Fish Embryo Acute Toxicity Test (FET)
Acute aquatic toxicity
OECD TG 236 (2013)**
* Validated reduction, refinement, and replacement methods are listed in AltTox’s Table of Validated & Accepted Alternative Methods. Validated methods for endocrine disruptors are described at: Toxicity Endpoints & Tests: Endocrine Disruptors.
** “OECD TG 236 does not indicate whether the fish embryo acute toxicity test can be used as an alternative to the OECD TG 203; however, several recently published papers demonstrate that the LC50 values produced with the fish embryo acute toxicity test correlate well with those observed in juvenile or adult fish (Lammer et al., 2009; Knobel et al., 2012; Belanger et al., 2013).”
In the near term, reduction strategies using tiered testing schemes and/or tests using fish embryos provide the greatest opportunity for reducing the numbers of fish used for ecotoxicity testing. Two methods currently considered as scientifically valid that can be used in approaches for acute aquatic toxicity testing are:
The OECD adopted the Fish Embryo Acute Toxicity (FET) Test (OECD TG 236) (2013) as an alternative method that would reduce the number of fish used in testing. In the EU, the FET is not considered an animal test since non-independently feeding larval forms do not fall under the scope of EU Directive 2010/63/EU. In the FET test, newly fertilized zebrafish eggs are exposed to a chemical for up to 96 hours, and four indicators of lethality to the embryos are evaluated every 24 hours. EURL ECVAM coordinated the validation study of FET for OECD (Busquet et al., 2014), and commented that: “TG236 does not indicate whether the fish embryo acute toxicity test can be used as an alternative to the OECD TG203; however, several recently published papers demonstrate that the LC50 values produced with the fish embryo acute toxicity test correlate well with those observed in juvenile or adult fish.” More recently, EURL ECVAM revised the name of this test method to Zebrafish Embryo Acute Toxicity Test Method (ZFET) for Acute Aquatic Toxicity Testing.
EURL ECVAM, in collaboration with other organizations, is also working to optimize and validate the in vitro “Trout S9 assay” for predicting bioaccumulation/bioconcentration in fish. “Since bioaccumulation is the result of absorption, distribution, metabolism and excretion (ADME) processes, information on ADME processes derived with in vitro methods is used to improve the prediction of BCF models.”
The US Interagency Coordinating Committee on the Validation of Alternative Methods (ICCVAM) has not reviewed alternatives to the fish or crustacean tests for acute aquatic toxicity testing. ICCVAM has, however, participated since 2002 in international activities to validate several cell-based endocrine disruptor assays. Endocrine disruptor test methods are covered in this section of AltTox: Toxicity Endpoints & Tests: Endocrine Disruptors.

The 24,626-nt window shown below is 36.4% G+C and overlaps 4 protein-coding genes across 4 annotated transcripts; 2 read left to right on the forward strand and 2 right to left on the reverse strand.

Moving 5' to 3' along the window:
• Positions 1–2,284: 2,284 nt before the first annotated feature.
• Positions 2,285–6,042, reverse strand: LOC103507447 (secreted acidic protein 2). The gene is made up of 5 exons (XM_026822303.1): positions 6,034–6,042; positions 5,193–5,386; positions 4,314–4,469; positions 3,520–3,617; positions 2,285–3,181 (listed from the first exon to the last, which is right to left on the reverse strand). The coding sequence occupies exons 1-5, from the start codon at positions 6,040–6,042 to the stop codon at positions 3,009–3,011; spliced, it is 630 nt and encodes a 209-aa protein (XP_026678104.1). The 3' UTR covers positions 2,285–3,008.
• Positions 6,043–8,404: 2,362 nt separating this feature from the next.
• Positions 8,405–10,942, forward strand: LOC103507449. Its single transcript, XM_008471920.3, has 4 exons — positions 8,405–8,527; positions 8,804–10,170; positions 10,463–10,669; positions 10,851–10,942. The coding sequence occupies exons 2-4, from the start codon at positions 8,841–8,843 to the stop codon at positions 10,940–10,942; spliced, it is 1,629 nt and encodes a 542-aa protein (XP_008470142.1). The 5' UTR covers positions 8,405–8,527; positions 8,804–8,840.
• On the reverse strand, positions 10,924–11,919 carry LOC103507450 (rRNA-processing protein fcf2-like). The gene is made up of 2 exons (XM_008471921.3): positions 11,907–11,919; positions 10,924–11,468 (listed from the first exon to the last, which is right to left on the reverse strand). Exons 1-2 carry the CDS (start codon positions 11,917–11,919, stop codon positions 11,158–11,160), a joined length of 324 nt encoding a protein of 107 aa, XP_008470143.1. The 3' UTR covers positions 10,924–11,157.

Other in vitro and in silico methods for acute aquatic toxicity testing, although there are many, have not been formally validated and may not be standardized. Cell-based assays, toxicogenomic microarrays, physiologically-based toxicokinetic (PBTK) models, threshold of toxicological concern (TTC), and (Quantitative) Structure-Activity Relationship ((Q)SAR) models are being used, however, to predict toxic effects to aquatic organisms.
The GHS, Part 4 (p. 226), says that “While experimentally derived test data are preferred, where no experimental data are available, validated QSARs for aquatic toxicity and log Kow may be used in the classification process.” (Q)SARs are defined by the OECD as “methods for estimating properties of a chemical from its molecular structure and have the potential to provide information on hazards of chemicals, while reducing time, monetary cost and animal testing currently needed.” Cronin, et al. (2003), and Comber, et al. (2003) summarized the regulatory uses of (Q)SARs to predict chemicals’ ecological effects. The EPA has significant experience in using (Q)SAR and structure activity relationship (SAR) models. Cronin, et al. (2003), report that the EPA’s Office of Pollution Prevention and Toxics (OPPT) has been using (Q)SARs for more than two decades for predicting effects such as ecological hazard and fate and assessing new chemical risk and testing needs. GHS, Annex 9 (p. 475), summarizes the development and publications on QSARs by other organizations, and describes how QSARs can be used to predict various aquatic toxicity endpoints, including bioconcentration. Greater testing demands in the EU, due to the cosmetic directive and the REACH legislation, have also stimulated efforts for the validation and greater use of (Q)SAR prediction models to meet regulatory testing needs. The “Non-test Approaches” section of AltTox provides further information on QSAR and Read-across methods.